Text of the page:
Important Lab Safety Updates

The Johns Hopkins Medical Laboratories undergo reviews for safety workplace practices twice a year. These reviews are conducted to monitor or identify possible hazards that may affect staff within laboratories. During the past year, the two most commonly observed practices that required improvements were:

Emergency Eyewash Station Checks

  • All Eyewash Stations require weekly activation along with documentation. OSHA points out the importance of checking the eyewash weekly by running water through the system to the eliminate presence of amoeba in the water lines.

Excerpt from OSHA document:

“Region VI has brought to our attention a Department of Energy (DOE) bulletin indicating that Acanthamoebae, small amoebae capable of causing serious eye infections, have been found in numerous portable and stationary eyewash stations at several DOE facilities.

The infections caused by Acanthamoebae are difficult to recognize and treat and may result in loss of the infected eye. Acanthamoebae are able to survive conventional water plant treatment regimens, and clinical treatments with most antibiotics are ineffective against this amoeba.”

-The HSE 037 Policy addresses training and requirements for Emergency Equipment such as eyewash stations.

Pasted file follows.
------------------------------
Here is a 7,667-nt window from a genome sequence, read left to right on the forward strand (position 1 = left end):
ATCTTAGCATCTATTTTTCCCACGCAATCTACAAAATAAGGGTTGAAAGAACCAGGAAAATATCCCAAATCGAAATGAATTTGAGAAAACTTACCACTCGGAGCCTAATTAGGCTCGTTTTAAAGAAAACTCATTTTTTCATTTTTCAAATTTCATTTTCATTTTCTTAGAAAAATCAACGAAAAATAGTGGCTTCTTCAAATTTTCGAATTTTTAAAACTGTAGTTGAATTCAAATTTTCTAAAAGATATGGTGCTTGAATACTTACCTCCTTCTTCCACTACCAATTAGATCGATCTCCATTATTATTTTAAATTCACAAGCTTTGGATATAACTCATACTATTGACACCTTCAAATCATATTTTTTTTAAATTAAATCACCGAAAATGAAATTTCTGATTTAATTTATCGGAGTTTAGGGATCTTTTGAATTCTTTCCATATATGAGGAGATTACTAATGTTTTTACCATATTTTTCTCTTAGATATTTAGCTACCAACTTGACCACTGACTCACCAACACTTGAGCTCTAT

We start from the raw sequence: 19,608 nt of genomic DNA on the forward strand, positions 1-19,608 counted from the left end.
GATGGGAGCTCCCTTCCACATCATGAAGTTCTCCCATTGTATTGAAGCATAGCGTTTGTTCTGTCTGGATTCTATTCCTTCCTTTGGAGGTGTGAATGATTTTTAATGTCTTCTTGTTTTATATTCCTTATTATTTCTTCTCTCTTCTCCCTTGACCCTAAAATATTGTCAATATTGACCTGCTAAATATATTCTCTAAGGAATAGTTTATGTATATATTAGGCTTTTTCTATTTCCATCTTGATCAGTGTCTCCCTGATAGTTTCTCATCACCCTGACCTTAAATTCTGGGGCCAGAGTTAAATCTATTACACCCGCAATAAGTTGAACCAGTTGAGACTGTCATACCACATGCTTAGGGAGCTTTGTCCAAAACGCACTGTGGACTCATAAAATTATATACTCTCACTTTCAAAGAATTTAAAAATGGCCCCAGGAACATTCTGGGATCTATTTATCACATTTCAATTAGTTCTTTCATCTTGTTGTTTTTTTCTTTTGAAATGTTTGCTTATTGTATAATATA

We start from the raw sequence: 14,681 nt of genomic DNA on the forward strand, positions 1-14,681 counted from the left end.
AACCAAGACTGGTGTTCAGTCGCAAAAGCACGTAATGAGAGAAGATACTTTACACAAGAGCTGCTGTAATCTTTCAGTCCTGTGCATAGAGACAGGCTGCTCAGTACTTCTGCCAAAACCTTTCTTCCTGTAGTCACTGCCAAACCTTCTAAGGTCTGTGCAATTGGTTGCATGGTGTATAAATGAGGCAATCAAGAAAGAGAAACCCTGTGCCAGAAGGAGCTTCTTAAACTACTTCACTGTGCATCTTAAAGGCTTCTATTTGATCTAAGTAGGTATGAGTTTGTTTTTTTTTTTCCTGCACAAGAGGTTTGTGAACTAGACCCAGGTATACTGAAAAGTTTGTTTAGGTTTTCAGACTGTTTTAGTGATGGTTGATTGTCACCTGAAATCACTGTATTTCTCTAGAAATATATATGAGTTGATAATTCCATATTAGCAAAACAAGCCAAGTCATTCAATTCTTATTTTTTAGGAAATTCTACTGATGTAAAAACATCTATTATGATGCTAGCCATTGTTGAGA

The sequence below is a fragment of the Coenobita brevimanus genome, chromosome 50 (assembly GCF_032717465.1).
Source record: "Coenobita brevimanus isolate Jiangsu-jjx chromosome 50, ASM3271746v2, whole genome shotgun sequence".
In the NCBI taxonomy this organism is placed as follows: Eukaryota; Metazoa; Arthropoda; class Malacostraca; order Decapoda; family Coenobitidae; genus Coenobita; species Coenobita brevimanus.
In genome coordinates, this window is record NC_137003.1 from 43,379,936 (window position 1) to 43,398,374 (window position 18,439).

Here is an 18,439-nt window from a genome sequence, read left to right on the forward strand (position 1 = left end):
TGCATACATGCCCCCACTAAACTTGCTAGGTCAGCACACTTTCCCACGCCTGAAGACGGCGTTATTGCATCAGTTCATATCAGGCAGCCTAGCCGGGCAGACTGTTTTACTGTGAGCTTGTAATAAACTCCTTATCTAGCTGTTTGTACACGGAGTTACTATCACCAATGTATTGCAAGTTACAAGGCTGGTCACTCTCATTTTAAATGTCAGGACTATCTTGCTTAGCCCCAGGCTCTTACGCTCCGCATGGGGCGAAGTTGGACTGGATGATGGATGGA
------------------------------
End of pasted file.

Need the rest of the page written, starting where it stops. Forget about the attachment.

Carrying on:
Expired Reagents Checks

  • It is well-known that Laboratories have a great number of reagents to keep track of. However, the presence of expired reagents continues to be the number two practice identified as noncompliant during routine audits. The use of expired reagents has been known to create potential sources of errors in testing.
  • New this year, the CAP has added the requirement the presence of instructions on handling Hazardous Material in an Emergency (GEN.72800). As a part of the environmental monitoring, the safety staff will be looking for signs with instructions posted in areas that have hazardous chemicals.
  • The signs include instructions to staff on what to do if a spill or splash occurs with a hazardous chemical. The signs are for the emergency treatment of chemical splashes and injuries. Along with signs, there should be spill kits and/or mitts for the control of chemical spills wherever major chemical hazards exist.
  • The spill kits must be dated with an expiration date. If no expiration date is assigned, the spill kit must indicate the date it was put into service, and the Director must periodically assess its usability.

Natalie Wallace, MT(ASCP)
QA Specialist
Pathology Department, CQI Office